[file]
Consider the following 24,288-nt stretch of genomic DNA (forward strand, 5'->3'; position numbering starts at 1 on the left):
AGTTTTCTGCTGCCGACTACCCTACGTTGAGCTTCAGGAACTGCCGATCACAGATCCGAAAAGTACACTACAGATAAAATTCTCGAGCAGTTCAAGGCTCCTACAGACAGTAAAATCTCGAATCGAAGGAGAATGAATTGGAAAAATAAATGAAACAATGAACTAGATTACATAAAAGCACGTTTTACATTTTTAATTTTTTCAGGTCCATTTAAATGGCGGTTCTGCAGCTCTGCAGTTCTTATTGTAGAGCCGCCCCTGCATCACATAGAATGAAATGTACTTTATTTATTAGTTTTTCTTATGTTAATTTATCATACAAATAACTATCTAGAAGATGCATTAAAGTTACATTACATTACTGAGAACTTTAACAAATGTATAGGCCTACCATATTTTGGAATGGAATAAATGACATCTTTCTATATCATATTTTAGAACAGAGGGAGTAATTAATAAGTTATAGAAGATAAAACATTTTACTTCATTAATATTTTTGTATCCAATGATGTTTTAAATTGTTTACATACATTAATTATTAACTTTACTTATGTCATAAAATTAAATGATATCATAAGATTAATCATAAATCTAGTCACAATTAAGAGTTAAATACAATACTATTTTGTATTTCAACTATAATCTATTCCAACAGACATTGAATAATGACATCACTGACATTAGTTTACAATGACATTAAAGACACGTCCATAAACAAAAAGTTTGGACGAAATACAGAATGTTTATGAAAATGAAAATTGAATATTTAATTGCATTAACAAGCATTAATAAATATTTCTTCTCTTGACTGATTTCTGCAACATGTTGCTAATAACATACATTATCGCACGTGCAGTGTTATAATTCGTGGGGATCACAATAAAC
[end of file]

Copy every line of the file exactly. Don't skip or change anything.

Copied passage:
Consider the following 24,288-nt stretch of genomic DNA (forward strand, 5'->3'; position numbering starts at 1 on the left):
AGTTTTCTGCTGCCGACTACCCTACGTTGAGCTTCAGGAACTGCCGATCACAGATCCGAAAAGTACACTACAGATAAAATTCTCGAGCAGTTCAAGGCTCCTACAGACAGTAAAATCTCGAATCGAAGGAGAATGAATTGGAAAAATAAATGAAACAATGAACTAGATTACATAAAAGCACGTTTTACATTTTTAATTTTTTCAGGTCCATTTAAATGGCGGTTCTGCAGCTCTGCAGTTCTTATTGTAGAGCCGCCCCTGCATCACATAGAATGAAATGTACTTTATTTATTAGTTTTTCTTATGTTAATTTATCATACAAATAACTATCTAGAAGATGCATTAAAGTTACATTACATTACTGAGAACTTTAACAAATGTATAGGCCTACCATATTTTGGAATGGAATAAATGACATCTTTCTATATCATATTTTAGAACAGAGGGAGTAATTAATAAGTTATAGAAGATAAAACATTTTACTTCATTAATATTTTTGTATCCAATGATGTTTTAAATTGTTTACATACATTAATTATTAACTTTACTTATGTCATAAAATTAAATGATATCATAAGATTAATCATAAATCTAGTCACAATTAAGAGTTAAATACAATACTATTTTGTATTTCAACTATAATCTATTCCAACAGACATTGAATAATGACATCACTGACATTAGTTTACAATGACATTAAAGACACGTCCATAAACAAAAAGTTTGGACGAAATACAGAATGTTTATGAAAATGAAAATTGAATATTTAATTGCATTAACAAGCATTAATAAATATTTCTTCTCTTGACTGATTTCTGCAACATGTTGCTAATAACATACATTATCGCACGTGCAGTGTTATAATTCGTGGGGATCACAATAAAC